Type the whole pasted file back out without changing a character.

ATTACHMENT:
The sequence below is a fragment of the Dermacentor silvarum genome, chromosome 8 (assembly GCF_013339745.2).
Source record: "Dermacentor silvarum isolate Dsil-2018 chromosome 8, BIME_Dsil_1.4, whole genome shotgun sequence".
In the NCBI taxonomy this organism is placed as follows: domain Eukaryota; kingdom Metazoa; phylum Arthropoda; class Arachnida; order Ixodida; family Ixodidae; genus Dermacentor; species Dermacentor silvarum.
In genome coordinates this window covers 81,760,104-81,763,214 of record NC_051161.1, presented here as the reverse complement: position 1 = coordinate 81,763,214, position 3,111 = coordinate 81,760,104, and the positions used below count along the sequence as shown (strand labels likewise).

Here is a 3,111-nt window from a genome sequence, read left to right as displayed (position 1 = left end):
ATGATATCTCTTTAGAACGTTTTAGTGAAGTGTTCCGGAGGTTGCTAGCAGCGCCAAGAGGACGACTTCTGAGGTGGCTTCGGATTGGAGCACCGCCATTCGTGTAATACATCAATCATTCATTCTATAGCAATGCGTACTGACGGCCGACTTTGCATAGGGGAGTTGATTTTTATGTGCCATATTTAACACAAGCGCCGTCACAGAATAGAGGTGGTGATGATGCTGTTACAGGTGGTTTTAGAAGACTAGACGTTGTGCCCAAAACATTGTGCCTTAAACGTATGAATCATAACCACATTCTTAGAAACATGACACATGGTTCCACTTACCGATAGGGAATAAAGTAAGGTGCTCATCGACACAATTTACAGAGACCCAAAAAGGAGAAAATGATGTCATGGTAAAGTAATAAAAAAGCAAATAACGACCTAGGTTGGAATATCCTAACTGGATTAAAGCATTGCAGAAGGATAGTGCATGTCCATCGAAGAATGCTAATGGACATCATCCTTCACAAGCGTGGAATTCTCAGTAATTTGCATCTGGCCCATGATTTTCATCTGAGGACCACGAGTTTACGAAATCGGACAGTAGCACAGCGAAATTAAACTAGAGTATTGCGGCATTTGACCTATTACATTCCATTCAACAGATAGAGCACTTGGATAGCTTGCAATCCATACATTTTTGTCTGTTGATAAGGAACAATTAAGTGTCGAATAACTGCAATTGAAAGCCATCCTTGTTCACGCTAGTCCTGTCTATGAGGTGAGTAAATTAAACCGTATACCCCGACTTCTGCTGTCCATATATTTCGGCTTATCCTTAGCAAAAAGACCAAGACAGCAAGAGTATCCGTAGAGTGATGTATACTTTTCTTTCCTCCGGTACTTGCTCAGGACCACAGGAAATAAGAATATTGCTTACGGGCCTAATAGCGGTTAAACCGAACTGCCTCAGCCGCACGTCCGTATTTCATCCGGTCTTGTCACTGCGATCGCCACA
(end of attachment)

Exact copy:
The sequence below is a fragment of the Dermacentor silvarum genome, chromosome 8 (assembly GCF_013339745.2).
Source record: "Dermacentor silvarum isolate Dsil-2018 chromosome 8, BIME_Dsil_1.4, whole genome shotgun sequence".
In the NCBI taxonomy this organism is placed as follows: domain Eukaryota; kingdom Metazoa; phylum Arthropoda; class Arachnida; order Ixodida; family Ixodidae; genus Dermacentor; species Dermacentor silvarum.
In genome coordinates this window covers 81,760,104-81,763,214 of record NC_051161.1, presented here as the reverse complement: position 1 = coordinate 81,763,214, position 3,111 = coordinate 81,760,104, and the positions used below count along the sequence as shown (strand labels likewise).

Here is a 3,111-nt window from a genome sequence, read left to right as displayed (position 1 = left end):
ATGATATCTCTTTAGAACGTTTTAGTGAAGTGTTCCGGAGGTTGCTAGCAGCGCCAAGAGGACGACTTCTGAGGTGGCTTCGGATTGGAGCACCGCCATTCGTGTAATACATCAATCATTCATTCTATAGCAATGCGTACTGACGGCCGACTTTGCATAGGGGAGTTGATTTTTATGTGCCATATTTAACACAAGCGCCGTCACAGAATAGAGGTGGTGATGATGCTGTTACAGGTGGTTTTAGAAGACTAGACGTTGTGCCCAAAACATTGTGCCTTAAACGTATGAATCATAACCACATTCTTAGAAACATGACACATGGTTCCACTTACCGATAGGGAATAAAGTAAGGTGCTCATCGACACAATTTACAGAGACCCAAAAAGGAGAAAATGATGTCATGGTAAAGTAATAAAAAAGCAAATAACGACCTAGGTTGGAATATCCTAACTGGATTAAAGCATTGCAGAAGGATAGTGCATGTCCATCGAAGAATGCTAATGGACATCATCCTTCACAAGCGTGGAATTCTCAGTAATTTGCATCTGGCCCATGATTTTCATCTGAGGACCACGAGTTTACGAAATCGGACAGTAGCACAGCGAAATTAAACTAGAGTATTGCGGCATTTGACCTATTACATTCCATTCAACAGATAGAGCACTTGGATAGCTTGCAATCCATACATTTTTGTCTGTTGATAAGGAACAATTAAGTGTCGAATAACTGCAATTGAAAGCCATCCTTGTTCACGCTAGTCCTGTCTATGAGGTGAGTAAATTAAACCGTATACCCCGACTTCTGCTGTCCATATATTTCGGCTTATCCTTAGCAAAAAGACCAAGACAGCAAGAGTATCCGTAGAGTGATGTATACTTTTCTTTCCTCCGGTACTTGCTCAGGACCACAGGAAATAAGAATATTGCTTACGGGCCTAATAGCGGTTAAACCGAACTGCCTCAGCCGCACGTCCGTATTTCATCCGGTCTTGTCACTGCGATCGCCACA